Dutch Supreme Court Refers US$5.2 Billion Asset Freeze To Lower Court For Re-examination In "Tristangate" Dispute

Kazakhstan con­tin­ues to frus­trate pay­ment of a Swedish arbi­tra­tion award for more than US$540 mil­lion over ille­gal nation­al­i­sa­tion, with American and inter­na­tion­al investors grow­ing wary of Kazakh invest­ment climate

Argentem Creek Partners , Dec 18, 2020, 12:09 ET

The Supreme Court ruled that the appel­late court’s assess­ment of immu­ni­ty was based on an incor­rect stan­dard. The Supreme Court has there­fore set aside the low­er court’s judg­ment and referred the case back to the Hague Court of Appeal for fur­ther consideration. 

In July 2010, the Government of Kazakhstan nation­alised assets asso­ci­at­ed with Tristan Oil, a com­pa­ny which had been set up pri­mar­i­ly to fund oil and gas projects in Kazakhstan. In December 2013, an arbi­tra­tion tri­bunal in Sweden found that the nation­al­i­sa­tion took place in vio­la­tion of inter­na­tion­al law and that the investors had suf­fered sig­nif­i­cant mon­e­tary loss­es fol­low­ing “a string of mea­sures of coor­di­nat­ed harass­ment by var­i­ous insti­tu­tions of Kazakhstan.” [1]

The arbi­tra­tion tri­bunal award­ed approx­i­mate­ly US$500 mil­lion to the own­ers of Tristan Oil under the aus­pices of the Energy Charter Treaty (ECT), which is designed to pro­tect for­eign investors in ener­gy sec­tors of sig­na­to­ry coun­tries includ­ing Kazakhstan. To date, no pay­ments have been made to dis­charge the award and more than US$540 mil­lion is now due. In 2017, the Supreme Court of Sweden upheld the award, mak­ing it final and non-appeal­able. The award has also been recog­nised in num­ber of juris­dic­tions, includ­ing the U.S., Luxembourg, Belgium, Sweden, Italy, France, and the Netherlands. Under a shar­ing arrange­ment with the own­ers of Tristan Oil, US and inter­na­tion­al bond­hold­ers are due to receive approx­i­mate­ly 70% of the award.

Since 2013, Kazakhstan has refused to pay the award in what has become known as the “Tristangate” dis­pute. This has led to the freez­ing of sov­er­eign Kazakhstani assets worth a total of US$6.27 bil­lion world­wide includ­ing the afore­men­tioned US$5.2 bil­lion Kashagan shares attachment.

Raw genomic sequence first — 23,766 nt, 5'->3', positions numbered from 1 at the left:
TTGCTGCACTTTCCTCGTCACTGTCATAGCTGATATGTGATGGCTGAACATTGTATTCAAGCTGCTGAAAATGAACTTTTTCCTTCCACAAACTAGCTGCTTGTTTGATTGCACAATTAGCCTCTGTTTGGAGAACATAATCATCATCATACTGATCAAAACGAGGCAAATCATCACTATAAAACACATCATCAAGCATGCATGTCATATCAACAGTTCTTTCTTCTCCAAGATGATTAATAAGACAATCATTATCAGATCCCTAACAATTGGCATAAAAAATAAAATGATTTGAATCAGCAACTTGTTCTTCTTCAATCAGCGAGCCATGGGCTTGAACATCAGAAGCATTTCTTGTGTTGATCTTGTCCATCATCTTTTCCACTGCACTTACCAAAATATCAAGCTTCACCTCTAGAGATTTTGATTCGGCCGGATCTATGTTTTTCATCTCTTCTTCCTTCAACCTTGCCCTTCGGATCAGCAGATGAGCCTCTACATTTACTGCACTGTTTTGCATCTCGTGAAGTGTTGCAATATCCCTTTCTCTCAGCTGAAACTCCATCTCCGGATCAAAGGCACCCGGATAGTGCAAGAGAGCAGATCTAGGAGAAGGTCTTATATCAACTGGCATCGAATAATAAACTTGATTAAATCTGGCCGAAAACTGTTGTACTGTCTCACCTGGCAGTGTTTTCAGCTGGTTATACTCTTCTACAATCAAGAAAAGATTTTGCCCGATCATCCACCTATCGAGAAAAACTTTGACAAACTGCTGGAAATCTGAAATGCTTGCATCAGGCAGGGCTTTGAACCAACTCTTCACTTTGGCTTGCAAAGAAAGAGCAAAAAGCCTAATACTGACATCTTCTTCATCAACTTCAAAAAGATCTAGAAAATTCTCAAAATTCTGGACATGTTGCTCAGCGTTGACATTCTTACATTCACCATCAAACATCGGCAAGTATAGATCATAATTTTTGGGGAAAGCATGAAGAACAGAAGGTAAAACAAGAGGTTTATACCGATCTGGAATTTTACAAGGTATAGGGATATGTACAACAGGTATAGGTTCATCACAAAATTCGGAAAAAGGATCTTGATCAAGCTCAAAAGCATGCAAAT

A spokesper­son for Argentem Creek Partners, the largest bond­hold­er of Tristan Oil, said that: “Today’s deci­sion does not alter the fact that Kazakhstan is oblig­ed to pay the award. The Kashagan attach­ment also remains in place. The Swedish Supreme Court’s deci­sion uphold­ing the award is final and non-appeal­able. By con­tin­u­ing to invoke spu­ri­ous rea­sons for not pay­ing, the Kazakh author­i­ties are fight­ing a bat­tle they lost years ago.  We expect the Kazakh author­i­ties to pay the award as soon as pos­si­ble and stop the diver­sion­ary lit­i­ga­tion that dam­ages the image of Kazakhstan as an invest­ment des­ti­na­tion and in the process antag­o­nizes for­eign investors. As for­eign investors, we call on the lead­er­ship of Kazakhstan to inter­vene and resolve this dis­pute. We stand ready to work with them to do so.”

Argentem Creek Partners is an inde­pen­dent emerg­ing mar­ket cred­it spe­cial­ist man­ag­ing funds for insti­tu­tion­al investors. We are head­quar­tered in New York, with offices in Minneapolis and London. 

Argentem Creek Partners is a bond­hold­er in Tristan Oil bonds. 70% of the award is due to the bond­hold­ers. Because we owe a duty of care to our own Investors, which include large US pen­sion funds, we are and have been defend­ing our invest­ment and assert­ing our rights as bond­hold­ers.  We are deter­mined to see that the ful­ly adju­di­cat­ed award is paid.

Argentem Creek Partners believes that the coun­try offers great invest­ment oppor­tu­ni­ties, pro­vid­ed that it respects the rule of law. A res­o­lu­tion of the Tristan Oil dis­pute would send pos­i­tive mes­sage to all inter­na­tion­al investors and would cre­ate favourable con­di­tions for enhanced eco­nom­ic pros­per­i­ty for Kazakhstan.


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